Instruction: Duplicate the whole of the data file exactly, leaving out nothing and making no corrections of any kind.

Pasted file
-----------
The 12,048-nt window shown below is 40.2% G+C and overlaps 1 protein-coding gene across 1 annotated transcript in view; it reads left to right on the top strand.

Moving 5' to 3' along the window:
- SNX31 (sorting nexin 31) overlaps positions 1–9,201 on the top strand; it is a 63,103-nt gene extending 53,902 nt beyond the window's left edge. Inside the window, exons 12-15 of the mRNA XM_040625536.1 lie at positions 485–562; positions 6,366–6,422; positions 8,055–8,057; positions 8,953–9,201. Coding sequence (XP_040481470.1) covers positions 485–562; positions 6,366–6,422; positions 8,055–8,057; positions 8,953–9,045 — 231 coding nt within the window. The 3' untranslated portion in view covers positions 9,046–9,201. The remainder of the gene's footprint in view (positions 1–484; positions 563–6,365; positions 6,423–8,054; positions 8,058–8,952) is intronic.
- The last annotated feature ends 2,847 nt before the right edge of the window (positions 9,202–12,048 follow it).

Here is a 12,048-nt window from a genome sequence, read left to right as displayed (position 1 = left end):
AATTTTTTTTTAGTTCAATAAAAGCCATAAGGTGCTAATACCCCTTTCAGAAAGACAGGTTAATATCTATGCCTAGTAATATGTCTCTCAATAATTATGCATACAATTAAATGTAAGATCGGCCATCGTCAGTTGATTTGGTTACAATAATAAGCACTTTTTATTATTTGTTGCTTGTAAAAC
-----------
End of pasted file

The 12,048-nt window shown below is 40.2% G+C and overlaps 1 protein-coding gene across 1 annotated transcript in view; it reads left to right on the top strand.

Moving 5' to 3' along the window:
- SNX31 (sorting nexin 31) overlaps positions 1–9,201 on the top strand; it is a 63,103-nt gene extending 53,902 nt beyond the window's left edge. Inside the window, exons 12-15 of the mRNA XM_040625536.1 lie at positions 485–562; positions 6,366–6,422; positions 8,055–8,057; positions 8,953–9,201. Coding sequence (XP_040481470.1) covers positions 485–562; positions 6,366–6,422; positions 8,055–8,057; positions 8,953–9,045 — 231 coding nt within the window. The 3' untranslated portion in view covers positions 9,046–9,201. The remainder of the gene's footprint in view (positions 1–484; positions 563–6,365; positions 6,423–8,054; positions 8,058–8,952) is intronic.
- The last annotated feature ends 2,847 nt before the right edge of the window (positions 9,202–12,048 follow it).

Here is a 12,048-nt window from a genome sequence, read left to right as displayed (position 1 = left end):
AATTTTTTTTTAGTTCAATAAAAGCCATAAGGTGCTAATACCCCTTTCAGAAAGACAGGTTAATATCTATGCCTAGTAATATGTCTCTCAATAATTATGCATACAATTAAATGTAAGATCGGCCATCGTCAGTTGATTTGGTTACAATAATAAGCACTTTTTATTATTTGTTGCTTGTAAAAC